A team of students in the Digital Praxis Seminar at the CUNY Graduate Center is creating Beyond Citation, a website to aggregate bibliographic information about major academic databases in the humanities. Despite the ubiquity of academic databases, scholars are often unaware of the constraints that databases place on their research. Lack of information about the impact of database structures and content on research is an obstacle to scholarly inquiry because it means that scholars may not be aware of and cannot account for how databases affect their interpretations of search results or text analysis.
By providing structured information about databases and articles about research strategies, Beyond Citation will frame the common problems that scholars face when evaluating the results of their work in databases and take a step toward overcoming the lack of knowledge about the biases inherent in databases.
For Beyond Citation to have an impact, it is crucial that scholars visit the site, participate in discussions about research in databases and contribute their own information. Please let us know what you think about this idea and what you would like to see covered on the website. Reach us at BeyondCitation [at] gmail [dot] com or follow us on Twitter as we get ready for the launch in May: @beyondcitation
Eileen Clancy – Project Manager – (@clancynewyork) is a film and video archivist, and is currently majoring in Digital Humanities as a Thomas W. Smith academic fellow in the CUNY BA Program [cunyba.gc.cuny.edu]. She conceptualized Beyond Citation as a student in the Digital Praxis Seminar [dhpraxisf13.commons.gc.cuny.edu] at the CUNY Graduate Center. She is a founding principal of I-Witness Video, an archive that pioneered the systematic acquisition of digital video in databases with stills, text, and legal documents to resolve conflicting narratives of events.
She has presented at numerous law and academic conferences, and given talks on video activism and citizen journalism at the Center for Documentary Studies at Boğaziçi University, Istanbul; the Civil Rights Committee of the New York City Bar Association; and the Quinnipiac University School of Law. She is a co-author of reports documenting and analyzing the observations of human rights monitors in Northern Ireland.
Rebecca Federman – Editorial – is the Electronic Resources Coordinator and Culinary Collections Librarian at the New York Public Library. She is the co-project curator for What’s on the Menu?, the NYPL’s crowd-sourced menu transcription platform. She graduates from the CUNY Graduate Center with a Masters in Liberal Studies and a concentration in Digital Humanities in Spring, 2014. She received her B.A. in film studies from Vassar College, and her MLS from Pratt Institute.
Genevieve Johnson – Website designer – is a graduate of the CUNY Baccalaureate Program with a dual degree in Media Communication Arts and Media Communication Technology. She is an M.A. student in the Digital Humanities track at the CUNY Graduate Center.
David Naranjo – Outreach – (@david83ny) is a visual artist with a B.A in Film and Video and a Superior Diploma in Communication for Social Development. He is currently pursuing a Master’s Degree in Liberal Studies with a concentration in Digital Humanities at CUNY’s Graduate Center. David is part of the team of professionals and artists that founded the Secretary of Culture of Ecuador. In 2007 he was selected to be part of Cartagena’s International Film Festival for his scriptwriting achievements. In 2012 he was awarded with an international scholarship by the Secretary of Higher Education, Science, Technology and Innovation of Ecuador.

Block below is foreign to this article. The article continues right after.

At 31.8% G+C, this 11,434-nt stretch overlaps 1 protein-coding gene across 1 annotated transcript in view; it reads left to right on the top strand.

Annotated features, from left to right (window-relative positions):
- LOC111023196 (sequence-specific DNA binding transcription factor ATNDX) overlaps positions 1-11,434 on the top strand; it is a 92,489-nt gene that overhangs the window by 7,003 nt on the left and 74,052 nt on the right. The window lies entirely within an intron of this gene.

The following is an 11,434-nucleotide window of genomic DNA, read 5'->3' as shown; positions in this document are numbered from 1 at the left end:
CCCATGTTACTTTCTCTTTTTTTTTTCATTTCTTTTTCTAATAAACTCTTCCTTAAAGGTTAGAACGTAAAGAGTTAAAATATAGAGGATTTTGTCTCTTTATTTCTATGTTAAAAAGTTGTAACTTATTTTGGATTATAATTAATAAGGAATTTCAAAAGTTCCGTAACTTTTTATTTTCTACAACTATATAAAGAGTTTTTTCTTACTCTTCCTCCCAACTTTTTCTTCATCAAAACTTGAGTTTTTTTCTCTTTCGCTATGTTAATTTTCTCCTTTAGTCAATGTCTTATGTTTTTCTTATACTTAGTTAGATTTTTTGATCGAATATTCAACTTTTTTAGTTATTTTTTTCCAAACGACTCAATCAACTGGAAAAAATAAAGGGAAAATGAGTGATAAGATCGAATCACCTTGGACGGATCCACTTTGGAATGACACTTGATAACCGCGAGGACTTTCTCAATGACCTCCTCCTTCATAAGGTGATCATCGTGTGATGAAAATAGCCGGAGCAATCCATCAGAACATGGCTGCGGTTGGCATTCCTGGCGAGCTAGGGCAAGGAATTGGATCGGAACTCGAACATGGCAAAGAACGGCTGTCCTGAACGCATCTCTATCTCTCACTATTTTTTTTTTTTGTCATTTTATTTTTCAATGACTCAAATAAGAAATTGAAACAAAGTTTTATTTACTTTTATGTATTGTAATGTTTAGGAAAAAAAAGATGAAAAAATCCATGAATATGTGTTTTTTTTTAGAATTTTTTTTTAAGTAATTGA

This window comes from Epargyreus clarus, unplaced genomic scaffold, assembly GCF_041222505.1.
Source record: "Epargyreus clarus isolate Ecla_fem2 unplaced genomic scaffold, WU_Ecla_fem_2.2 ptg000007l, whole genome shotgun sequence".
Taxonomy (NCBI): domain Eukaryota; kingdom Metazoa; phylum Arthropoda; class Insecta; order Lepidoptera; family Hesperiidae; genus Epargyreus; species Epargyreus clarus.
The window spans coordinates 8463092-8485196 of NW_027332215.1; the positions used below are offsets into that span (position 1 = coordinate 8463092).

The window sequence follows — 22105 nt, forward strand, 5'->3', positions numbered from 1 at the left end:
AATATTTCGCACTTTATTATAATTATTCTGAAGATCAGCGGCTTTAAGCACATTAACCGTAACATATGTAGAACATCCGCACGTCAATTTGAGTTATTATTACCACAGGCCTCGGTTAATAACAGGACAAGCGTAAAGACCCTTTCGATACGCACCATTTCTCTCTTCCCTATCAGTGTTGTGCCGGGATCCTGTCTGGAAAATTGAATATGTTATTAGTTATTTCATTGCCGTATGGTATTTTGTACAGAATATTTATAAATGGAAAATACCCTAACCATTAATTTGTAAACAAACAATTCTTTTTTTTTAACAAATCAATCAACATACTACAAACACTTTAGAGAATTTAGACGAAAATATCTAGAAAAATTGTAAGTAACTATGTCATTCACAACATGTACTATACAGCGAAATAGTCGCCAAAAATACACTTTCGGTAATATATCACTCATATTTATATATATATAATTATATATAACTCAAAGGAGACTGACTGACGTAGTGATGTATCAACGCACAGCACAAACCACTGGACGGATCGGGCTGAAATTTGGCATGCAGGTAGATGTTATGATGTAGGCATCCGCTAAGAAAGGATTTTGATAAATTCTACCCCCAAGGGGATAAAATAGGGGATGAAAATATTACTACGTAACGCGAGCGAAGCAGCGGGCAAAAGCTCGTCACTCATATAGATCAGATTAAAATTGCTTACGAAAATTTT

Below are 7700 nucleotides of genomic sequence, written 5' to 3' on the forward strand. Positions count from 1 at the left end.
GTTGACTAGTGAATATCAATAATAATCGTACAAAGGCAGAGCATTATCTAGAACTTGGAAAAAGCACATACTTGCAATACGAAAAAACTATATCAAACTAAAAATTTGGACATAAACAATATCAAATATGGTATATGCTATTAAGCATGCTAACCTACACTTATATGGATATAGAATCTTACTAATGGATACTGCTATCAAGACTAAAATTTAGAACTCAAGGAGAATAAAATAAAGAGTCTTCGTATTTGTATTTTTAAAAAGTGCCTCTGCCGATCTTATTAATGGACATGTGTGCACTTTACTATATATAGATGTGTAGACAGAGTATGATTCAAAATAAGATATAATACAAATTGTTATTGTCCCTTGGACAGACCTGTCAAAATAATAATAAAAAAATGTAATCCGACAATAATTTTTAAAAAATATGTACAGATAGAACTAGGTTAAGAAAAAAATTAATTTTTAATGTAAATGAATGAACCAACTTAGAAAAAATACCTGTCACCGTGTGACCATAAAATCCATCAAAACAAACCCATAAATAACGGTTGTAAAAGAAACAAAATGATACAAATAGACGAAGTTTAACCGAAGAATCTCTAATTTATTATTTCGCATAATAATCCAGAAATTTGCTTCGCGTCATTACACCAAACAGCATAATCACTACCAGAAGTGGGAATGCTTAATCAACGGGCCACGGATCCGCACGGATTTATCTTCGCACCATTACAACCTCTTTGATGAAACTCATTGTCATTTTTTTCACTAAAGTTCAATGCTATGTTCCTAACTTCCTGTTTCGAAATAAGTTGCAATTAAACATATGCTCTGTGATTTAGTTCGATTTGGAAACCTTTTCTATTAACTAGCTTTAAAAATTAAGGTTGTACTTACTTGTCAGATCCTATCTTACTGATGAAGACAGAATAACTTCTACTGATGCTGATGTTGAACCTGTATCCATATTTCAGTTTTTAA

Marisa Plumb – Technical lead – is a writer who also works with software, sound, and video. Previous projects have used experimental narratives to explore concepts in information science and the ways we experience technology. She received her M.F.A. from the School of the Art Institute of Chicago and her B.A. from Brown University. She is currently part of the Digital Humanities program at the CUNY Graduate Center.
Beyond Citation originated from Eileen Clancy’s encounter with a blog post by Caleb McDaniel about historians’ research practices suggesting the creation of an “online repository” of information about proprietary databases. Reading blog posts by Ben Schmidt and Fred Gibbs and Trevor Owens further piqued her interest and enriched her ideas about the use of information as digitized data in the humanities.
Clancy’s thoughts about research by scholars in databases were deeply informed by the writing of historians Jo Guldi and James Mussell. Jo Guldi’s writing on digital humanities, databases and text analysis is indispensable to the study of digital historiography. (See this piece on technology and archives and this article about the techniques of the Digital Turn applied to the history of walking in London.) James Mussell’s work bridges the concerns of traditional humanists and digital practitioners instantiating a theory of digital history methods in the shift from documents to data. (See his book chapter on history as digital practice.)
CUNY Graduate Center librarians Jill Cirasella and Alycia Sellie; Hunter College librarian Steven Zweibel; and Rebecca Federman, librarian at the New York Public Library, made thoughtful comments on the nascent project idea. Micki Kaufman, Digital Fellow at the Graduate Center, graciously made suggestions about how the project might be useful to scholars. The encouragement, incisive comments and overarching guidance about the set of practices called digital humanities received from Digital Praxis Seminar professors Matthew K. Gold and Stephen Brier have been instrumental to conceptualizing Beyond Citation.